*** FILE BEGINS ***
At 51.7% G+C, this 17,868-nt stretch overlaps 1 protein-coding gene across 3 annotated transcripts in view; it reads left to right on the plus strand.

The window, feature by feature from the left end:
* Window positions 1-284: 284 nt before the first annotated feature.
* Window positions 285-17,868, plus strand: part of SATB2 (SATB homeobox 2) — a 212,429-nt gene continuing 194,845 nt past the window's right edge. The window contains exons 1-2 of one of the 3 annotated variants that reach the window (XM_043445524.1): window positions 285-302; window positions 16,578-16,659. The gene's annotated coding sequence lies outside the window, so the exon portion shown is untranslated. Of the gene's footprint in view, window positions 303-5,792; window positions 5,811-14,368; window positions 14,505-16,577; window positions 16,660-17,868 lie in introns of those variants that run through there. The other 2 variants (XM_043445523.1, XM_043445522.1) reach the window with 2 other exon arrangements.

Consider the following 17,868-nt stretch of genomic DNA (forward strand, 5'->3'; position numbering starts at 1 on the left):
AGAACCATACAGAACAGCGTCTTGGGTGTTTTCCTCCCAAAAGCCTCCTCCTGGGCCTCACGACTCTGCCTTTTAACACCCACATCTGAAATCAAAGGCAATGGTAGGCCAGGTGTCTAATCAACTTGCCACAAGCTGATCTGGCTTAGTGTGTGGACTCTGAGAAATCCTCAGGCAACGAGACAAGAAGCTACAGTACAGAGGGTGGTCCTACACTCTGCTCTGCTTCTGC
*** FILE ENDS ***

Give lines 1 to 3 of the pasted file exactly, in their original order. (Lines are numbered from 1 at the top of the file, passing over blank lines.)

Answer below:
At 51.7% G+C, this 17,868-nt stretch overlaps 1 protein-coding gene across 3 annotated transcripts in view; it reads left to right on the plus strand.

The window, feature by feature from the left end:
* Window positions 1-284: 284 nt before the first annotated feature.